For one, Wildest Dreams criticizes white idealism without changing the language. It engages the material it tries to criticize on the exact same terms. The Master’s tools will never tear down the master’s house. It never subverts the language and it never subverts racial terms and themes. The language is never transformed, just copied and pasted from the racist, idealized colonial narrative already in place.

A second problem is that parody can only work as far as the artist is willing to engage on the issues. Swift, a noted feminist, is also an example of second wave, white feminism. Her feminism is not intersectional, meaning that it doesn’t account for the intersections of oppression that occur to people of color, people of different genders, or socio-economic classes. In her tweets to Nicki Minaj after the rapper criticized the MTV Awards for snubbing Anaconda, a celebration of black sexuality, Swift thinks Minaj is calling Swift out. Swift replies with the typical, “can’t all women just get along?” tagline (that is notoriously contradicted by her video for Bad Blood). If the artist doesn’t have an issue in mind when creating art, they cannot criticize what they aren’t thinking about.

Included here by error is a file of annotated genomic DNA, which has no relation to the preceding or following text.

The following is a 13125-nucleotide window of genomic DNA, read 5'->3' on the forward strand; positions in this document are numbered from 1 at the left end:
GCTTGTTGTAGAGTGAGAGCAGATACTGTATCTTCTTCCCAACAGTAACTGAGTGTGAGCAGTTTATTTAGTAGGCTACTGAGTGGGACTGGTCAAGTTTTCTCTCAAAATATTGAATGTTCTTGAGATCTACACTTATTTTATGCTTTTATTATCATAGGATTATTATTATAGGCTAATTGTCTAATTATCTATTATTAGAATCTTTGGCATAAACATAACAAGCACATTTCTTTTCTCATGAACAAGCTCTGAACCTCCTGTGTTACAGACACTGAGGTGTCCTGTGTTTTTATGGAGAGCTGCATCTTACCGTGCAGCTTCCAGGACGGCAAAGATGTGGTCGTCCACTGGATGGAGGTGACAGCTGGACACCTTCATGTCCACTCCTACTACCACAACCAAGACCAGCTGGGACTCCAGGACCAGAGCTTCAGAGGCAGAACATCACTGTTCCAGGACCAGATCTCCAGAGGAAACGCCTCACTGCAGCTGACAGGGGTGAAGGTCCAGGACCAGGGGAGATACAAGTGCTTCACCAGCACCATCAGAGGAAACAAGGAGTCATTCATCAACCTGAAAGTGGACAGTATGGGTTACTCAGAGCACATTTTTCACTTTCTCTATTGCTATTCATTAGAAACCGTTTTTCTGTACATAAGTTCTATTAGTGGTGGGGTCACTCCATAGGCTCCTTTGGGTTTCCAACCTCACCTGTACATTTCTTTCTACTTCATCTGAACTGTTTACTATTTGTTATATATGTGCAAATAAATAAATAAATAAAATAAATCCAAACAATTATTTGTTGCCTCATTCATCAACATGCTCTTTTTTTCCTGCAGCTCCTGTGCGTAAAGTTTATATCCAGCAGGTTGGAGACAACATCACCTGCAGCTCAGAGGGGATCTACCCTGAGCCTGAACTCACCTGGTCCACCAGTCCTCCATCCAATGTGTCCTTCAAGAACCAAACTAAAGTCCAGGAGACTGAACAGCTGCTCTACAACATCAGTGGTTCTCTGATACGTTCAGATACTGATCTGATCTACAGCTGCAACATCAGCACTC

Parody can only go as far as the artist is willing to bring it. Though Swift is cognizant of gender stereotypes and works to undo and subvert them, she shows only a limited understanding of racial issues. Swift cannot critically engage with the problem of racial inequality and colonial history because she has a shallow understanding of the language. Because she doesn’t know the language of racial issues, she can’t critically engage in the conversation in any new or meaningful way. She is trapped in the common discourse without any option of creating an antithetical reality. Intent does not mean much when parody fails, and parody fails when the artist is not able to critically parody the subject matter with new language.